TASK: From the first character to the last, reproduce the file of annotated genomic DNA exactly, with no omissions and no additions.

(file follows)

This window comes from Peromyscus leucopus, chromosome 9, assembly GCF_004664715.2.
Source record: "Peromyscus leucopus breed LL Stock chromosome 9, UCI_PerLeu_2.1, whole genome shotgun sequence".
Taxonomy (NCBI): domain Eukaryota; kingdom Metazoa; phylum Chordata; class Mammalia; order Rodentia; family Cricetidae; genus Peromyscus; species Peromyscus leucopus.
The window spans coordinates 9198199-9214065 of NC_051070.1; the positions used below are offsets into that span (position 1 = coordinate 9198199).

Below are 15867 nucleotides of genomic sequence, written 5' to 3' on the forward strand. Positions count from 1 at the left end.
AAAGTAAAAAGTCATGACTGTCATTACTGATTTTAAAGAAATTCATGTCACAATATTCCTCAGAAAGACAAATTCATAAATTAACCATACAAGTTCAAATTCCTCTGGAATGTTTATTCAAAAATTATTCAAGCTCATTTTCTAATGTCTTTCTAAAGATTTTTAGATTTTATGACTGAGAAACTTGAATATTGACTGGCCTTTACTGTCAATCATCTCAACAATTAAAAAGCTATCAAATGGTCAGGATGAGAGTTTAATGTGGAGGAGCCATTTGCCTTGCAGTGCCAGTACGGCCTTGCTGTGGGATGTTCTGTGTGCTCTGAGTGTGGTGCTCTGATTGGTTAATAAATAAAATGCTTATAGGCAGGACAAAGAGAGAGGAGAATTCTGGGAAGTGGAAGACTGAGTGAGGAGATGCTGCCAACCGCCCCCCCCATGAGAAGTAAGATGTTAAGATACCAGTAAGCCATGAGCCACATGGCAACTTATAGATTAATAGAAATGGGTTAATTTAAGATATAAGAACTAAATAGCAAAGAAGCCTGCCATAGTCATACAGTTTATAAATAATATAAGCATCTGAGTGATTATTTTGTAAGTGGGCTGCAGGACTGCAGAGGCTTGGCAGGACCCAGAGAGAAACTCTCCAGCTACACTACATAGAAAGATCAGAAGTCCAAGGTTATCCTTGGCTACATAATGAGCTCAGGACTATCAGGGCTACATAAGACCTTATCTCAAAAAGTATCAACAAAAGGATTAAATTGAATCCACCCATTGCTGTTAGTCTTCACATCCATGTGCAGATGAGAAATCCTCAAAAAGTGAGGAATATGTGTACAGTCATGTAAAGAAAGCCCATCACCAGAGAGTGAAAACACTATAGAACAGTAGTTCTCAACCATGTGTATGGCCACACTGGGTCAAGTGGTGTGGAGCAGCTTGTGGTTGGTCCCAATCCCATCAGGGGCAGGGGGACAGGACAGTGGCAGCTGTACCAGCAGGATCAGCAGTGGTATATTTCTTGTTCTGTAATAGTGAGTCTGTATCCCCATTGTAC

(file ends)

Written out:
This window comes from Peromyscus leucopus, chromosome 9, assembly GCF_004664715.2.
Source record: "Peromyscus leucopus breed LL Stock chromosome 9, UCI_PerLeu_2.1, whole genome shotgun sequence".
Taxonomy (NCBI): domain Eukaryota; kingdom Metazoa; phylum Chordata; class Mammalia; order Rodentia; family Cricetidae; genus Peromyscus; species Peromyscus leucopus.
The window spans coordinates 9198199-9214065 of NC_051070.1; the positions used below are offsets into that span (position 1 = coordinate 9198199).

Below are 15867 nucleotides of genomic sequence, written 5' to 3' on the forward strand. Positions count from 1 at the left end.
AAAGTAAAAAGTCATGACTGTCATTACTGATTTTAAAGAAATTCATGTCACAATATTCCTCAGAAAGACAAATTCATAAATTAACCATACAAGTTCAAATTCCTCTGGAATGTTTATTCAAAAATTATTCAAGCTCATTTTCTAATGTCTTTCTAAAGATTTTTAGATTTTATGACTGAGAAACTTGAATATTGACTGGCCTTTACTGTCAATCATCTCAACAATTAAAAAGCTATCAAATGGTCAGGATGAGAGTTTAATGTGGAGGAGCCATTTGCCTTGCAGTGCCAGTACGGCCTTGCTGTGGGATGTTCTGTGTGCTCTGAGTGTGGTGCTCTGATTGGTTAATAAATAAAATGCTTATAGGCAGGACAAAGAGAGAGGAGAATTCTGGGAAGTGGAAGACTGAGTGAGGAGATGCTGCCAACCGCCCCCCCCATGAGAAGTAAGATGTTAAGATACCAGTAAGCCATGAGCCACATGGCAACTTATAGATTAATAGAAATGGGTTAATTTAAGATATAAGAACTAAATAGCAAAGAAGCCTGCCATAGTCATACAGTTTATAAATAATATAAGCATCTGAGTGATTATTTTGTAAGTGGGCTGCAGGACTGCAGAGGCTTGGCAGGACCCAGAGAGAAACTCTCCAGCTACACTACATAGAAAGATCAGAAGTCCAAGGTTATCCTTGGCTACATAATGAGCTCAGGACTATCAGGGCTACATAAGACCTTATCTCAAAAAGTATCAACAAAAGGATTAAATTGAATCCACCCATTGCTGTTAGTCTTCACATCCATGTGCAGATGAGAAATCCTCAAAAAGTGAGGAATATGTGTACAGTCATGTAAAGAAAGCCCATCACCAGAGAGTGAAAACACTATAGAACAGTAGTTCTCAACCATGTGTATGGCCACACTGGGTCAAGTGGTGTGGAGCAGCTTGTGGTTGGTCCCAATCCCATCAGGGGCAGGGGGACAGGACAGTGGCAGCTGTACCAGCAGGATCAGCAGTGGTATATTTCTTGTTCTGTAATAGTGAGTCTGTATCCCCATTGTAC